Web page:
Issue Date September 30, 2009 Audit Report Number 2009-FW-1016 TO: Scott G. Davis, Director, Disaster Recovery & Special Issues Division, DGBD //signed// FROM: Gerald R. Kirkland Regional Inspector General for Audit, Fort Worth Region, 6AGA SUBJECT: The Texas Department of Housing and Community Affair’s Disaster Recovery Action Plan Needs Improvement HIGHLIGHTS What We Audited and Why We audited the U. S. Department of Housing and Urban Development (HUD) Community Development Block Grant (CDBG), Supplemental I and II Disaster Recovery program funds, administered by the Texas Department of Housing and Community Affairs (TDHCA). Specifically, we wanted to determine whether TDHCA administered the floodplain management program as required by federal, state, and local policies and whether it protected HUD’s CDBG investments in properties reconstructed or rehabilitated with Disaster Recovery program funds against future potential losses. The audit was initiated as part of the Office of Inspector General’s (OIG) commitment to HUD to implement oversight of the Disaster Recovery funds to prevent fraud, waste, and abuse. What We Found TDHCA generally administered the program funds in accordance with applicable federal, state, and local floodplain regulations and policies. However, its action plan did not require homeowner’s insurance on properties reconstructed or rehabilitated with Supplemental I funds, and its grants required only 3 years of homeowner’s insurance for homes reconstructed or rehabilitated with Supplemental II funds. Due to the lack of or limited insurance, HUD’s CDBG Disaster Recovery funds invested in the homes provided to the disaster victims are at risk of loss. Of a sample of 59 Supplemental I funded homes tested, 38 were later damaged by another hurricane or storm. Of the 38 homes, 23 did not have insurance. Based on a projection of the sample results, at least 133 of 453 reconstructed or rehabilitated homes, or homes awaiting reconstruction, lacked insurance and were damaged or are at risk of being damaged by another storm. If TDHCA changes and improves its action plan and policies, an estimated $ 60.2 million of program funds could be saved. What We Recommend We recommend that HUD’s Director of Disaster Recovery Assistance & Special Issues Division request TDHCA to (1) modify its action plan to provide homeowner’s insurance for a period equitable to the amount of funds invested, request the homeowner to obtain homeowner’s insurance as a prerequisite to obtaining assistance for a period equitable to the amount of funds invested, or prohibit the homeowner from receiving future Disaster Recovery assistance if an insurance policy is not maintained on a newly reconstructed or rehabilitated home. Auditee’s Response We provided a copy of the draft report to TDHCA on August 21, 2009. We held an exit conference with TDHCA and HUD on September 8, 2009. Based on TDHCA’s comments, we made tone changes and provided a revised draft on September 14, 2009. We requested and received TDHCA’s written comments to the revised draft report on September 21, 2009. TDHCA did not agree with the finding. The complete text of TDHCA’s response, along with our evaluation of that response can be found in appendix B of this report. 2 TABLE OF CONTENTS Background and Objectives 4 Results of Audit Finding: TDHCA’s Disaster Recovery Action Plan Needs Improvement 6 Scope and Methodology 11 Internal Controls 13 Appendixes A. Schedule of Questioned Costs and Funds to Be Put to Better Use 14 B. Auditee Comments and OIG’s Evaluation 15 C. Sampling Methodology and Results 20 3 BACKGROUND AND OBJECTIVES The 2005 hurricane season was one of the most extreme in recorded history to hit the Gulf Coast region. Hurricanes Katrina and Rita caused extensive damage to homes from excessive wind and rain damage. Since the 2005 hurricane season, the region has suffered eight additional hurricanes or tropical storms, including Hurricane Ike that caused extensive damage costing $30 billion to the eastern Texas coastline. To aid in the recovery from the 2005 storms, Congress authorized two supplemental funding appropriations. Supplemental I, Public Law 109-148, authorized $11.5 billion, and Supplemental II, Public Law 109-234, authorized $5.2 billion in funding. Of the $16.7 billion authorized, the State of Texas (State) received $503 million through the U. S. Department of Department of Housing and Urban Development’s (HUD) Community Development Block Grant program (CDBG) to address areas most impacted by Hurricanes Rita and Katrina. The Texas governor selected the Texas Department of Housing and Community Affairs (TDHCA) as the lead agency to administer the CDBG Disaster Recovery funds. TDHCA, established in 1991, is the State’s primary agency for providing essential public services to and meeting the housing needs of extremely low- to moderate-income individuals and families. TDHCA's method of allocation used data from the Federal Emergency Management Agency (FEMA), the Texas Department of Insurance, census poverty data, and public input. The method of allocation distributed $261.3 million to the individual assistance program under Supplementals I and II, which was designed to rehabilitate or reconstruct the homes of the disaster victims affected by Hurricane Rita. Funds for all homeowners projected to be assisted with Supplemental I funds have been budgeted and approved. The reconstruction or rehabilitation of homes using the Supplemental II funds, in earnest, began in 2009. As of March 2009, the contractor had completed a few homes and is required to complete all homes by the end of the contract in January 2011. The following table provides information regarding projects and funds used and anticipated to be used for homeowners to recover from Hurricane Rita. Funding source Type of Number Amount of assistance Assisted assistance Supplemental I Loan 31 $ 2,345,421 Grant 453 27,286,630 Supplemental II Loan 329 19,834,415 Grant 2,9641 $178,509,7372 1 Our estimate of 2,964 grants is derived by dividing Supplemental II funds available of $198,344,152 for housing assistance by the average grant amount of $60,235 from Supplemental I and removing the estimated 10 percent of the projects that will be loans. ($198,344,152/$60,235=3,293projects); (3,293*.10 = 329 loans); (3,293 - 329 = 2,964 grants) 2 Ten percent of the funding is estimated to be loans; thus, it was removed from the total available for grants. ($198,344,152 - $19,834,415 = $178,509,737) 4 TDHCA provides assistance to homeowners with loans or grants to reconstruct or rehabilitate their homes. A forgivable loan is used to fund the work for a home in a floodplain. The loans are forgiven if the homeowners maintain residency for 3 years. Additionally, the homeowners must maintain flood insurance at all times to be assisted in a flood plain. TDHCA will assess penalties and will be unable to provide federally assisted funding if the homeowners do not meet the requirements. TDHCA provides grants for homes that are not in a floodplain. Supplemental I grants do not have additional requirements, such as requiring insurance or residency. Supplemental II grants contain insurance and are effective up to 3 years based on the completion date of the improvements. Our objectives were to determine whether TDHCA administered the floodplain program as required by federal, state, and local policy and whether it protected HUD’s CDBG investments in properties reconstructed or rehabilitated with Disaster Recovery program funds against future potential losses. 5 RESULTS OF AUDIT Finding: TDHCA’s Disaster Recovery Action Plan Needs Improvement TDHCA generally administered the program in accordance with applicable federal, state, and local floodplain management policies. However, its action plans did not require homeowner’s insurance for Supplemental I and only 3 years insurance was required for Supplemental II for homes reconstructed or rehabilitated with program funds. Thus, HUD’s CDBG Disaster Recovery funds invested in the homes provided to the disaster victims are at risk of loss. Of a sample of 59 Supplemental I homes tested, 38 were later damaged by another hurricane or storm.3 Of the 38 homes, 23 did not have insurance.4 Projecting the results of the statistical samples shows that at least 133 of the 453 Supplemental I homes lacked insurance and were damaged or are at risk of being damaged. This condition occurred because TDHCA designed its action plan to reconstruct or rehabilitate the maximum number of homes for disaster victims rather than require insurance for the homes for a period equitable to the amount of funds invested and the asset life of the home. As a result, an estimated $60.2 million5 in HUD CDBG Disaster Recovery funds are at risk of loss. TDHCA needs to ensure CDBG funds are protected from future loss by protecting the homes with homeowner’s insurance. Uninsured Homes Were Damaged Again by Another Hurricane or Storm Site visits at 59 statistically selected reconstructed or rehabilitated Supplemental I funded homes found that 38 of them were damaged again by Hurricane Ike or another storm. Of the 38 homes, 23 were not insured. Projecting this statistical sample shows that of the 453 homes that had been or will be repaired or replaced with Supplemental I funding, at least 249 homes had been damaged again, of which at least 133 were not insured. The estimates are based only on the homes that were damaged by Hurricane Ike or another storm. However, damages could also occur from other causes, such as fire. The average grant awarded to repair or replace the homes was $60,235. Using the average grant amount, we estimate that at a minimum, $8 million is at risk of loss on at least 133 homes that were damaged but uninsured for Supplemental I. For Supplemental I, TDHCA decided to forego providing insurance to homeowners that received a grant to minimize the cost per household. TDHCA based its decision 3 The 38 homes consist of 26 newly constructed homes and 12 existing homes awaiting reconstruction or rehabilitation. 4 The 23 uninsured homes consist of 15 newly constructed homes, 1 rehabilitation, and 7 existing homes waiting for assistance. 5 Supplemental I ($8,011,255) + Supplemental II ($52,223,745) = $ 60,235,000, rounded to $60.2 million. 6 on the premise that the cost saving would allow it to assist more families on its waiting list. TDHCA had calculated that its waiting list had already surpassed the amount of Disaster Recovery funds available. Further, TDHCA indicated that homeowner’s insurance for grants was not a statutory requirement like mandatory flood insurance. One Uninsured Property Sustained Severe Damage TDHCA stated it took measures to minimize damage to homes by requiring the contractors to construct homes including the latest design and building techniques to alleviate damage caused by flooding or high winds; however, one homeowner’s manufactured home, which cost more than $47,000 to purchase and install, sustained severe damage caused by a tree blown down by Hurricane Ike in September 2008 (See Figures 1 and 2.) As of April 2009, the home was not repaired because the homeowner did not have private homeowner’s insurance or personal funds to repair the damage. Figure 1 Uninsured manufactured home damaged by Hurricane Ike6 6 Photograph provided by homeowner, Hankamer, Texas. 7 Figure 2 Interior view, current condition, shattered joists and rafters The homeowner received financial assistance from FEMA for the damaged roof; however, according to the homeowner, the funds were not sufficient to repair all of the damage. The homeowner requested information on how to apply for federal aid to repair the roof damage caused by Hurricane Ike. Aside from the damage to this home, the majority of the damage to the other 37 inspected and affected homes was not as severe. TDHCA Required Insurance for Supplemental II Homes TDHCA also administered the CDBG Disaster Recovery program benefits under Supplemental II, which included the State’s Homeowner Assistance program. That program will fund at least an additional 2,900 home reconstruction or rehabilitation projects at a cost of more than $178.5 million. According to TDHCA officials, they took action to mitigate the risk for Supplemental II funded homes. In February 2009, when TDHCA began executing Supplemental II grant agreements, it required hazard or property insurance for reconstructed or rehabilitated homes. The grant agreements required homeowners to keep the improvements now existing or hereafter erected on the property insured against loss. However, the grant agreements did not specify a period for which the homeowners had to maintain the insurance. According to Affiliated Computer Services, Inc., (ACS) TDHCA’s contractor, the insurance must remain in place for "perpetuity." Supplemental II Funds Will be at Risk After 3 Years Although TDHCA took actions to protect the Supplemental II funds, concerns exist as the grant agreements with the homeowners terminate 3 years from the 8 home reconstruction or rehabilitation completion date. Thus, after 3 years, TDHCA will lack a means to ensure the homeowner maintains insurance to protect the CDBG investment for the remaining useful asset life of the home or for a period equitable to the amount of CDBG funds invested. The potential for future damages appears high as information provided by ACS showed that 266 homes of Supplemental II applicants that requested assistance to rebuild after Hurricane Rita, were also damaged by Hurricane Ike. In addition, FEMA has paid more than $1.4 million in benefits to these homeowners for damages caused by Hurricane Ike. Although all of the $178.5 million of Supplemental II funding will be at risk 3 years after the homes’ completion dates, it is more conservative to calculate a lower estimate of risk based on the assumption that a percentage of Supplemental II homes will continue to be insured, as shown by Supplemental I testing, it is more conservative to calculate a lower estimate of risk. Adopting that conservative approach and using the error rate from Supplemental I to make the estimation means that an estimated $52.2 million in Supplemental II funds will be at risk if changes are not made.7 Disaster Victims Will Continue to Seek Aid to Repair Their Homes Unless TDHCA corrects its Disaster Recovery action plan, disaster victims will continue to seek federal aid to repair or replace their homes that were already assisted. Uninsured homeowners with Hurricane Ike damage who meet FEMA assistance requirements are eligible for FEMA assistance and are allowed to apply for additional HUD CDBG Ike assistance. Some of the 23 homeowners that were affected by Hurricane Ike have already received FEMA assistance and are requesting and/or anticipating further federal aid for Hurricane Ike damage. Moreover, as of November 2008, Texas estimated that it needs more than $3 billion for uninsured housing cost as a result of Hurricane Ike. Based on our sample, almost 29 percent of the disaster victims affected by Hurricane Rita were hurricane victims again. Local government officials stated that the disaster victims that were assisted for Hurricane Rita are requesting information on how to apply for funding when it becomes available to repair the damages to their new homes caused by Hurricane Ike. TDHCA’s decision not to require homeowner’s insurance for Supplemental I or not insuring homes under Supplemental II for a period equitable to its cost has put at risk a substantial portion of the funds provided under Supplementals I and II and created a condition whereby federal tax dollars may again be used to assist the same homeowners. Since the Supplemental I funds have been budgeted and expended, any additional assistance from HUD will need to be provided from another source of funds. 7 See Appendix C Sampling Methodology and Results. 9 Conclusion TDHCA generally administered the program funds in accordance with applicable federal, state, and local floodplain regulations and policies; however, based on the sample tested, several of the Supplemental I homeowners did not have homeowner’s insurance to protect their homes from loss. Additionally, homes will be at risk after the initial insurance period terminates for homes reconstructed and/or rehabilitated with Supplemental II funds. TDHCA needs to ensure that the investments in the homes are protected with insurance. Otherwise, a portion of the funding is at risk of loss. If TDHCA requires the homes to be insured against damages caused by hazards, wind storms, or rain storms, an estimated $60.2 million could be put to better use and protected from loss. Recommendation We recommend that HUD’s Director of Disaster Recovery Assistance & Special Issues Division request TDHCA to 1A. Modify its action plan to either provide homeowner’s insurance for a reasonable period to all newly reconstructed or repaired homes for a period equitable to the amount of funds invested and the life of the asset, or request the homeowner to obtain homeowner’s insurance as a prerequisite to obtaining assistance for a period equitable to the amount of funds invested and the life of the asset, or prohibit the homeowner from being able to receive future Disaster Recovery assistance if an insurance policy is not maintained on a newly reconstructed or repaired home, which will result in $60.2 million in funds to be put to better use. 10 SCOPE AND METHODOLOGY We performed our audit fieldwork from January through May 2009 at the TDHCA’s office located in Austin, Texas; the Affiliated Computer Services, Inc. (ACS), office in San Antonio, Texas; and the Council of Government’s (Councils)8 offices located in Beaumont, Houston, and Jasper, Texas. The audit generally covered the period January 10, 2007, through April 3, 2009. To accomplish our objectives, we Gained an understanding of the CDBG program requirements by reviewing applicable HUD regulations, waivers, notices, and legislation for the Disaster Recovery Supplementals I and II provided to Texas. Reviewed TDHCA’s annual action plans. Reviewed TDHCA’s, Council’s, and ACS’s policies and procedures to gain an understanding of the organizations’ floodplain management and environmental assessment requirements and homeowner’s insurance coverage. Reviewed the Council’s and ACS’s files for homes in flood zones and conducted site visits to the homes that were completed. Interviewed personnel from TDHCA, the Councils, and ACS. Reviewed TDHCA’s Supplemental I data from its Housing Contracting System to obtain a statistical sample of applications for homes not in a flood zone. Reviewed flood zone maps and other data obtained from FEMA related to Hurricane Ike damage to the homes in the sample. Conducted file reviews, site visits, and interviews of applicants for the 59 randomly selected housing applications and summarized the results. Reviewed ACS’s Supplemental II data from its Worltrac System to obtain information on the number of applications and the number of homes that were damaged by Hurricane Ike. The universe consisted of the electronic data received from TDHCA’s housing contracting system that contained 453 approved applications for a total funding of $27,286,630. A file review conducted on the applications verified that the data obtained from TDHCA was generally reliable. A representative statistical sampling method was used because each sampling unit is selected without bias from the universe and the conclusions reached about the universe can be based on mathematically defensible projections from the sample. Using this method, a random sample of 59 applications funded by TDHCA’s Supplemental I funds was selected for review A detailed file review was performed on all 59 applications in the statistical sample to determine whether the properties were properly identified as not being in a flood zone. The file documentation supported the Councils’ results that the homes were not located in flood zones. A site visit was conducted to verify and determine whether any of the 59 applicants’ homes was damaged by Hurricane Ike or a recent storm and whether the homes were insured. We projected 8 The Council of Government is a voluntary association of local governments whose purpose is to solve area wide problems for their region. Texas is divided into 24 regional councils of which 4 were affected by Hurricane Rita. 11 the results of our sample to the population of 453 homes. We then estimated the risk of loss to Supplemental I and Supplemental II funds (see Appendix C for the complete sampling methodology and results). An electronic database of applications was obtained from ACS. A reliability assessment of the computer data provided by ACS was limited to the number of homes completed in the flood plain and was determined to be generally reliable. All additional electronic data was used for background information, and no assessment of the data’s reliability was conducted. Although no detailed review of Supplemental II grants was performed,9 it is expected that 2,964 households will be assisted with $178.5 million in Supplemental II funds. Although all of the $178.5 million of Supplemental II funding will be at risk 3 years after the homes’ completion dates, to be more conservative, we calculated a lower estimate of risk based on the assumption that a percentage of Supplemental II homes will continue be insured, as shown by Supplemental I testing, even though insurance will not be an enforceable requirement. Adopting that conservative approach and using the error rate from Supplemental I, we calculated the estimation of risk of loss for Supplemental II (see Appendix C for the complete sampling methodology and results). The audit was conducted in accordance with generally accepted government auditing standards. Those standards require that we plan and perform the audit to obtain sufficient, appropriate evidence to provide a reasonable basis for our findings and conclusions based on our audit objectives. We believe that the evidence obtained provides a reasonable basis for our findings and conclusions based on our audit objectives. 9 At the time of our review, only 4 homes were complete and 28 under construction for Supplemental II. 12 INTERNAL CONTROLS Internal control is an integral component of an organization’s management that provides reasonable assurance that the following objectives are achieved: Program operations, Relevance and reliability of information, Compliance with applicable laws and regulations, and Safeguarding of assets and resources. Internal controls relate to management’s plans, methods, and procedures used to meet its mission, goals, and objectives. Internal controls include the processes and procedures for planning, organizing, directing, and controlling program operations. They include the systems for measuring, reporting, and monitoring program performance. Relevant Internal Controls We determined that the following internal controls were relevant to our audit objectives: Floodplain management policies and procedures, Flood insurance purchase policies, Homeowner’s insurance purchase policies We assessed the relevant controls identified above. A significant weakness exists if management controls do not provide reasonable assurance that the process for planning, organizing, directing, and controlling program operations will meet the organization’s objectives. Significant Weaknesses Based on our review, we believe that the following items are significant weaknesses: TDHCA lacked policies and procedures to ensure that homeowners had insurance to protect federal funding from loss due to future hurricanes, storms, or other hazards (see finding). 13 APPENDIXES Appendix A SCHEDULE OF QUESTIONED COSTS AND FUNDS TO BE PUT TO BETTER USE Recommendation Funds to be put number to better use 1/ 1A $60,235,000 1/ Recommendations that funds be put to better use are estimates of amounts that could be used more efficiently if an Office of Inspector General (OIG) recommendation is implemented. These amounts include reductions in outlays, deobligation of funds, withdrawal of interest, costs not incurred by implementing recommended improvements, avoidance of unnecessary expenditures noted in preaward reviews, and any other savings that are specifically identified. In this instance, the amount represents the estimated costs that HUD can avoid if it requires homeowner’s insurance to be maintained on homes that are repaired or replaced with Supplemental I and II funds. The estimate does not reflect any offsetting costs that may be incurred in providing homeowner’s insurance. 14 Appendix B AUDITEE COMMENTS AND OIG’S EVALUATION Ref to OIG Evaluation Auditee Comments Comment 1 15 Comment 1 Comment 2 Comment 1 16 Comment 1 Comment 3 Comment 2 17 Comment 2 Comment 3 18 OIG Evaluation of Auditee Comments Comment 1 TDHCA disagreed with the underlying assumptions of the audit and the conclusions drawn. It stated that it currently required recipients of benefits to execute an agreement in which they commit to maintain insurance to cover damage to the premises, including flood insurance if in a flood plain. TDHCA indicated it would not change its program until HUD issued additional program guidance as it stated that there is no requirement regarding the length of time a program recipient must insure their property and that its program was within the bounds of CDBG “maximum feasible deference” provisions. We affirm our conclusion that without insurance for a period equitable to the amount of funds invested or the asset life of the home, the funds will be at risk of loss. TDHCA’s response did not clearly address that it did not require insurance for the 453 homes assisted by Supplemental I nor does it address how it will ensure that homes under Supplemental II will be protected when the grant agreements expire after 3 years. TDHCA is correct that there is no requirement for insurance to be provided and that it has maximum feasible deference to create its program. However, according to the Office of Management and Budget’s Circular A-87, Cost Principles for State and Local Governments, TDHCA was required to establish principles and standards to promote effective program delivery and efficiency. The application of the principles in the Circular is based on the fundamental premises that governmental units are responsible for the efficient and effective administration of Federal awards through the application of sound management practices. Thus, we disagree that it does not need to change its program. Comment 2 TDHCA had several concerns with the methodology used to determine the estimated amount of funds at risk of loss. TDHCA made several arguments including the replacement housing is better built, only one home sustained severe damage, the risk of damage was projected from Supplemental I to Supplemental II, and the likelihood of damage by a future storm was low. We affirm our projection of damaged homes and our conservative estimation of risk. We were limited to testing Supplemental I homes and estimating Supplemental II risk as only four Supplemental II funded homes located in a flood zone had been completed when we started our audit. The basic premise, though, will exist for Supplemental II funding after 3 years; homes that do not have insurance are at risk of loss from future storms. Further, as the homes we inspected had been damaged by Hurricane Rita and then damaged by Hurricane Ike or another storm, we disagree with TDHCA’s contention that we did not properly calculate risk or that the better built homes will not suffer damage. Comment 3 TDHCA indicated that providing insurance would be too costly, limit the amount of CDBG assistance being provided, and could only be provided for the first year with CDBG funds. Our recommendation provided options other than using CDBG funds that addressed these concerns, including having the homeowner provide the insurance or limiting future assistance if insurance is not obtained. 19 Appendix C SAMPLING METHODOLOGY AND RESULTS Purpose of the sampling The sampling objective was to determine whether the homes were; located in flood zones, damaged by Hurricane Ike or a recent storm, and insured. The sample was based on the number of approved applications not in flood zones and in TDHCA’s housing contract system as of January 21, 2009. In support of the objectives, an attribute sampling plan was implemented that allows statistical projections on affected homes and properties. Definition of the audit population and tests performed The universe contained 453 applications approved for total funding of $27,286,630, with an average grant amount of $60,235. The average grant amount was determined by dividing total funding by the number of applications. ($27,286,630 ÷ 453 = $60,235). Grant amounts ranged from a high $99,388 to a low of $9,219. The approved funding was used to finance the reconstruction or rehabilitation of 453 homes that were not located in a flood zone. Accordingly, we made random selections of these 453 homes to perform a detailed file review to compare and verify the electronic data and to verify the home’s non-flood zone status. In addition, a site visit to each of the homes was conducted to verify if any of the applicant’s homes were damaged by Hurricane Ike or a recent storm and to determine if the homes were insured. A sampling error was documented for each home that did not have documentation to support its flood plain designation; and/or showed evidence of hurricane damage verified by a homeowners’ interview and/or FEMA financial assistance documentation; and/or did not have homeowner’s insurance verified by homeowner’s interview and/or FEMA financial assistance documentation. Sample design Using attribute sampling methodology, we determined that a sample size of 59 applications was sufficient using a 90 percent confidence level, expected error rate of 50 percent, and a desired sampling precision level of 10 percent. Accordingly we randomly sampled 59 applications funded by the TDHCA’s Supplemental I funds. Statistical projections of the sampled data The file documentation supported the Councils’ results that the homes were not located in flood zones. However, the site visits to each of the 59 homes showed that 38 of 59 (64 percent) homes were damaged by Hurricane Ike or a recent storm. In addition, 23 of the 38 (61 percent) applicants did not have homeowner’s insurance to repair the damage. 20 Applying an attribute sampling evaluation methodology to the number of damaged and uninsured homes, we estimate that at least 133 homes were damaged by a hurricane or storm and did not have insurance to repair the damage. Estimated cost savings/loss of Supplemental I and II funds While our statistical sampling methodology was not designed to estimate the dollar value associated with items failing our attribute tests, to quantify a conservative and reasonable estimate for the risk of loss for Supplemental I funds, we used the conservative lower confidence level projection of 133 and the average grant amount of $60,235 as a basis for calculating a reasonable dollar estimate. Accordingly, we estimated that at least $8,011,255 (133 X $60,235) of the Supplemental I funds are at risk of loss. To similarly quantify a conservative and reasonable estimate for the risk of loss for Supplemental II funding, we expected that a corresponding number of households to be assisted with $178.5 million in Supplemental II funds will be damaged again and uninsured. The fact that 266 applicants’ homes were damaged again by Hurricane Ike while waiting to be assisted with Hurricane Rita Supplemental II funds supports our argument. In addition, although all of the $178.5 million of Supplemental II funding will be at risk 3 years after the homes’ completion dates, to be more conservative, we calculated a lower estimate of risk based on the assumption that a percentage of Supplemental II homes will continue be insured, as shown by Supplemental I testing, even though insurance will not be an enforceable requirement. Therefore, using the lower confidence level as a conservative estimate for the potential number of errors in Supplemental II, we estimated that an additional $52,223,745 in extended Disaster Recovery grant funds is at risk of loss as follows. $178,509,737 ÷ $60,235 average grant amount from Supplemental I = 2,964 grants. 29.27 percent lower confidence level X 2,964 grants = 867 grants at risk. 867 grants X $60,235 average grant amount from Supplemental I = $52,223,745. This calculation is not meant to be a statistical projection but is an attempt to provide a conservative and reasonable dollar estimate for the risk of loss. In total, we estimated that HUD can save an estimated $ 60,235,000 ($8,011,255 + $52,223,745) by requiring homeowner’s insurance to be maintained on homes repaired or replaced with Supplemental funds. The estimate is presented solely to demonstrate the amount of funds that could be put to better use if HUD implements our recommendations. 21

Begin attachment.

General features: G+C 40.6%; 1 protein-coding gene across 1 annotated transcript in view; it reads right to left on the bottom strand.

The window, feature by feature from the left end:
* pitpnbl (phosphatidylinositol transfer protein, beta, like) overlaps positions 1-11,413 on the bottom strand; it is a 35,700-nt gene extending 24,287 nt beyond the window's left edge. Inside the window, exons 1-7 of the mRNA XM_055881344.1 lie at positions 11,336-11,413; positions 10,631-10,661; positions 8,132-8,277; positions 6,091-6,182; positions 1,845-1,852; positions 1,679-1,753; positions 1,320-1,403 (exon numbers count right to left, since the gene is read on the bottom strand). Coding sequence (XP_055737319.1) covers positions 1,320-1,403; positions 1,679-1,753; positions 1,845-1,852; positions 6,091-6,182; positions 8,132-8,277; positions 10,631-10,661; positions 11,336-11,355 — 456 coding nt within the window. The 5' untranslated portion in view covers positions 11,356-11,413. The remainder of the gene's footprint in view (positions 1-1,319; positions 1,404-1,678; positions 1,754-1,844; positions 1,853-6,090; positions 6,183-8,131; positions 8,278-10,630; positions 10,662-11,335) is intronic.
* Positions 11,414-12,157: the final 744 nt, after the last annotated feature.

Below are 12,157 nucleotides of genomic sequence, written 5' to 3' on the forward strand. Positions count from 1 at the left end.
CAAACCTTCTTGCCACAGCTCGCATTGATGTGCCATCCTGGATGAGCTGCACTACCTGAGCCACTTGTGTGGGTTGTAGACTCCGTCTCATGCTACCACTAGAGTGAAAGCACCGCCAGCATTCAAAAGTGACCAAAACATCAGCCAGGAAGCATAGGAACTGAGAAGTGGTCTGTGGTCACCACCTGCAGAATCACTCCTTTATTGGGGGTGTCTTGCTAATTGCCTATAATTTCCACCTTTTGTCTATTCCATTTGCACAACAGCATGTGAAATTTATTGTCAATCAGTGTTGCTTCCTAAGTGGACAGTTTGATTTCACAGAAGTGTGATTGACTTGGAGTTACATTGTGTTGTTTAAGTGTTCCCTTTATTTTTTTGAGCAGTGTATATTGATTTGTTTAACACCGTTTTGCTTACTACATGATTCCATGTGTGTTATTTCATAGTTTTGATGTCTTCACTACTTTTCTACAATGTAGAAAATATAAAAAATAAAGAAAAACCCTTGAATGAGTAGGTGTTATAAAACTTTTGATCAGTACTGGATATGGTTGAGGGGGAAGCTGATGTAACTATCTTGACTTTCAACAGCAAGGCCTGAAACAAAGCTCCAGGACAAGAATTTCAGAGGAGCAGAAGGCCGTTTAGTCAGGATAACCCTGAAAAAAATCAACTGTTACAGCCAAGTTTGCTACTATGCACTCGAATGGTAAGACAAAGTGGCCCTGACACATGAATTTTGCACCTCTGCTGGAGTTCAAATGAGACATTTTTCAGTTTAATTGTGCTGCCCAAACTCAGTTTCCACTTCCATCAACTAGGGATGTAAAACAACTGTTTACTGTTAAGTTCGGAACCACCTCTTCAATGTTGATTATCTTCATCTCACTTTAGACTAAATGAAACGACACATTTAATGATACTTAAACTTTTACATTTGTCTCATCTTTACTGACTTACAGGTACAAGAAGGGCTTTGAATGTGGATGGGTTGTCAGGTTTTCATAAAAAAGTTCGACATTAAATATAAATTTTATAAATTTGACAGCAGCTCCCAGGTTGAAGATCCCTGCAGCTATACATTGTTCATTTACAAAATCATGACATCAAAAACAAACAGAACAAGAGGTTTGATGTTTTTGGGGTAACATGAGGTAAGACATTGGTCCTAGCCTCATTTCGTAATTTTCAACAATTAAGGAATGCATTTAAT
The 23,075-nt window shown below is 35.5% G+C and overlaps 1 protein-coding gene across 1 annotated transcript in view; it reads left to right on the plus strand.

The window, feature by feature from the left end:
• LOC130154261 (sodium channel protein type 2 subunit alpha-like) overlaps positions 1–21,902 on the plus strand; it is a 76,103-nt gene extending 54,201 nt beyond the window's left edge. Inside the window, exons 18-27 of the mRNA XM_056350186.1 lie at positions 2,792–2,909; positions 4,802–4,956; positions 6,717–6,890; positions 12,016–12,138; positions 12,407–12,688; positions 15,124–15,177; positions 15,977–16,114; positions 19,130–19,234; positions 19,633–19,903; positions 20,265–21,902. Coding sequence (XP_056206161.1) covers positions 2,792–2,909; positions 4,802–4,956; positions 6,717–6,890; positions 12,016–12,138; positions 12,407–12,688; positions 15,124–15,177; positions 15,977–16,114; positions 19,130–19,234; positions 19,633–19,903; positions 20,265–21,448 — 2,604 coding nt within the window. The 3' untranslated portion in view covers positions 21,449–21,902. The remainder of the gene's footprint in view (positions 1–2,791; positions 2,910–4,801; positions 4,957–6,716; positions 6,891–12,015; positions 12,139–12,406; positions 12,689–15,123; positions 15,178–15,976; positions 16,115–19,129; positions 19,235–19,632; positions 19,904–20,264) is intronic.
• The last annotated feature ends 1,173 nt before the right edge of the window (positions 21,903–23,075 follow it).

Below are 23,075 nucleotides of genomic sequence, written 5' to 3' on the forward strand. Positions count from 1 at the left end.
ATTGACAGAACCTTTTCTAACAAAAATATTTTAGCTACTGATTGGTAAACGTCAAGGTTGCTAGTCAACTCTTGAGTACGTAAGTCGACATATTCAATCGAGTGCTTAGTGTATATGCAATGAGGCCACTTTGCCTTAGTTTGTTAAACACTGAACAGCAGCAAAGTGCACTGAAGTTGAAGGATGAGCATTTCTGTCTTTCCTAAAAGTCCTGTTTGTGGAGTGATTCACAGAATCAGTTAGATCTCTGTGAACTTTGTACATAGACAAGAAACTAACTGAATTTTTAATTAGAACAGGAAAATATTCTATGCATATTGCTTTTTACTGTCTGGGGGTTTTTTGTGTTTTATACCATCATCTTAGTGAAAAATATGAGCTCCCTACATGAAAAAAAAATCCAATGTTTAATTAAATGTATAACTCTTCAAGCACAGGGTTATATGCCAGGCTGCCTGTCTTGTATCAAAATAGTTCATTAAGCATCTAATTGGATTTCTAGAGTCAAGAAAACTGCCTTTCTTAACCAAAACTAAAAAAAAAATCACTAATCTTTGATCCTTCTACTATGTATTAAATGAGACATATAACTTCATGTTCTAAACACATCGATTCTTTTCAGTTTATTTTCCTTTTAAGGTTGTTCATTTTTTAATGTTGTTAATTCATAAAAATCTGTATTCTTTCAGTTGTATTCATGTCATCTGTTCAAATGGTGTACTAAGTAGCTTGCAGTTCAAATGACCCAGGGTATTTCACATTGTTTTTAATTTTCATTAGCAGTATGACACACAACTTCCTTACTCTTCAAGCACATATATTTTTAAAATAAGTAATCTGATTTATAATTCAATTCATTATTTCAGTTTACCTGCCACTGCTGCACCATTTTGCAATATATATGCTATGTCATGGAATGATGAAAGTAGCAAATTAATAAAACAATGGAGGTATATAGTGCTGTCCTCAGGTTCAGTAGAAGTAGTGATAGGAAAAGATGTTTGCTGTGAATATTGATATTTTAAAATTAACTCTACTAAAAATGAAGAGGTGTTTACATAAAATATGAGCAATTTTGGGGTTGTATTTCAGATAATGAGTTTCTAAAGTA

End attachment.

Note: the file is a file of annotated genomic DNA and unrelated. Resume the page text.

The Texas Department of Housing and Community Affair's Disaster Recovery Action Plan Needs Improvement
Published by the Department of Housing and Urban Development, Office of Inspector General on 2009-09-30.
Below is a raw (and likely hideous) rendition of the original report. (PDF)